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WOSTER: Best bad season - Cold-weather hunts, losing baseball teams still exciting

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opinion Mitchell, 57301

Mitchell South Dakota 120 South Lawler 57301

Terry Woster, Daily Republic columnist  I didn’t make it into the fields Saturday for opening day of pheasant season — again.

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Truth is, I had no plans to be among the orange-clad throng tromping through sloughs and tree lines and fields of dry cane. I haven’t really hunted since I left the farm. I’ve been out a few times. I’ve been with kids and cousins and such, and that’s great, even without carrying a shotgun. And a time or two years ago I was with people who did a little road hunting — once at college with a bunch of guys, a couple of shotguns and a case of beer (what could go wrong there?), and once when a relative visiting from Los Angeles decided we should road hunt our way from Chamberlain down to Platte and back. (We didn’t see any pheasants, but we stopped at a tavern on the main street in Platte. He and I used to make bad choices at many levels.)

For me, it was never the same after our dad died and we sold the farm. I wasn’t good at hunting somebody else’s land. I know people do it all the time. I remember good friendships my dad and my uncle developed with hunters from Sioux Falls and Rapid City because we had land and they asked to hunt. That’s a great way to build relationships. I just couldn’t ask someone else to let me hunt. Too much of an introvert, I suppose.

Besides, when I think of hunting as a kid, it isn’t so much the opening day I remember as the rest of the season after that. In some ways, opening day is like the World Series. Everybody loves baseball during the Series. Do they love it in August when their team is 18 games out? Everyone loves opening day of pheasant season. Do they love it in November’s flurries and wind? That’s when I liked it best, but then, I’ve been a Milwaukee fan since 1957.

(In my defense, fans back at old County Stadium didn’t do that tomahawk chop thing. That didn’t start until Atlanta. I followed the Braves there, but when Milwaukee returned to the National League, I returned to Milwaukee and found the Brewers.)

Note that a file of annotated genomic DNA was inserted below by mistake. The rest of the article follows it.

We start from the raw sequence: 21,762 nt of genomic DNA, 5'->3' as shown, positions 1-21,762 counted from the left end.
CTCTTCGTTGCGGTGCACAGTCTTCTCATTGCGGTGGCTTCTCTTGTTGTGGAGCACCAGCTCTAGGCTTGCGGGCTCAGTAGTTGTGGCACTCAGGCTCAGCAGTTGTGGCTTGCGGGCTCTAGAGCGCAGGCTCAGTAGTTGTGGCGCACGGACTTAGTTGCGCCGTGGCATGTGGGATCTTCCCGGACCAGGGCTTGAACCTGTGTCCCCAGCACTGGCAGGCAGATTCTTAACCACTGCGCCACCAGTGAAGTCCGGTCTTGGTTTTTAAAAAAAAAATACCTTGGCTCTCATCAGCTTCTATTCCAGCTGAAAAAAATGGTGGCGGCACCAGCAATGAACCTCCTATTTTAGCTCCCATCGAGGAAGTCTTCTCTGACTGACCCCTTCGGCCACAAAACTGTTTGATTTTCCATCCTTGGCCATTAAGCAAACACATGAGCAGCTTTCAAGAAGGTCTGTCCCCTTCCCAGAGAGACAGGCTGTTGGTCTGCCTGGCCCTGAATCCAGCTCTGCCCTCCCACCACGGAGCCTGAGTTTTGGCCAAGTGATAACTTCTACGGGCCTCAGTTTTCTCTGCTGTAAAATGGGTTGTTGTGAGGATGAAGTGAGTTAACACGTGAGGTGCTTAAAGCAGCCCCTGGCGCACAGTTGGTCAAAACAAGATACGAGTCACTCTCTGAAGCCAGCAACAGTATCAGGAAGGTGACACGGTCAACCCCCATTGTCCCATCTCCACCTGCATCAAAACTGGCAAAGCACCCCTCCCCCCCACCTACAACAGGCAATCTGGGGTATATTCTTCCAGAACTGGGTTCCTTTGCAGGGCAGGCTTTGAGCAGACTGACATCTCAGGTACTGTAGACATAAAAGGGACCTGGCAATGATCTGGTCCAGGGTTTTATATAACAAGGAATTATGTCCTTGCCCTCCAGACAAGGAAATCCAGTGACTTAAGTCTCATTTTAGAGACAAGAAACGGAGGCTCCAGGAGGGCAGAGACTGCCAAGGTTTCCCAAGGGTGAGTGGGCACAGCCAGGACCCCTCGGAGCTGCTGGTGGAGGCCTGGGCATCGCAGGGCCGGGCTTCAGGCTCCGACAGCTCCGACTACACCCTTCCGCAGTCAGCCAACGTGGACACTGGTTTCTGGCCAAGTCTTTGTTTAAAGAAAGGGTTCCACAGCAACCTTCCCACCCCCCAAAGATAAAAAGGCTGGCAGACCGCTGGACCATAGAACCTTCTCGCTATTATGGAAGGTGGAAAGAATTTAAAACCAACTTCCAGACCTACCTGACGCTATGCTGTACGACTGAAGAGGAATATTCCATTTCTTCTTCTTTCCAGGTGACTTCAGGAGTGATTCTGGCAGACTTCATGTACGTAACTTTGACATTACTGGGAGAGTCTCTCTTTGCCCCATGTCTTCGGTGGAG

Being a Braves and Milwaukee fan that long, I celebrated a few successful periods and endured many long, losing seasons. I remained loyal through the losses (which helps me understand the loyalty of Twins fans). In the worst of seasons, I delighted in finding my team playing on television late on a weekday evening. I’d watch the entire game, me and the 3,000 or so steadfast fans who actually showed at the ballpark. (Great story, often attributed to Braves’ first-baseman Gerald Perry. During a long losing streak when fan support was at its lowest, he walked out of the dugout, looked around the empty stadium and said, “This'd be a good night to paint the seats.”)

The period later in the pheasant hunting season was, for me, like the late-season, late-night “paint-the-seat-night’’ games I watched. I loved every pitch and running catch and error on the screen in the same way that I loved every long, lazy late-fall afternoon kicking through dusty lakebeds and weed-clogged shelterbelts and occasional snow drifts. I knew the odds of scaring up a rooster were slim, but I was excited at the possibility, and I was alive just being out on the land in that remarkable time of year when summer is grudgingly giving way to winter.

I did a lot of that late-season hunting with my cousin Leo, my big brother, Jim, and once in a while with my dad, when he and I would walk a field or two after Saturday morning chores.

People say it doesn’t matter whether they limit out or not. They say it’s about the experience. I don’t know how many of them really mean it, but it was true for me, back in those younger days with my dad or brother or cousin.

These days I don’t miss the hunting. Sometimes, though, I miss that time in my life when I was young enough to think I’d hunt my own land forever.

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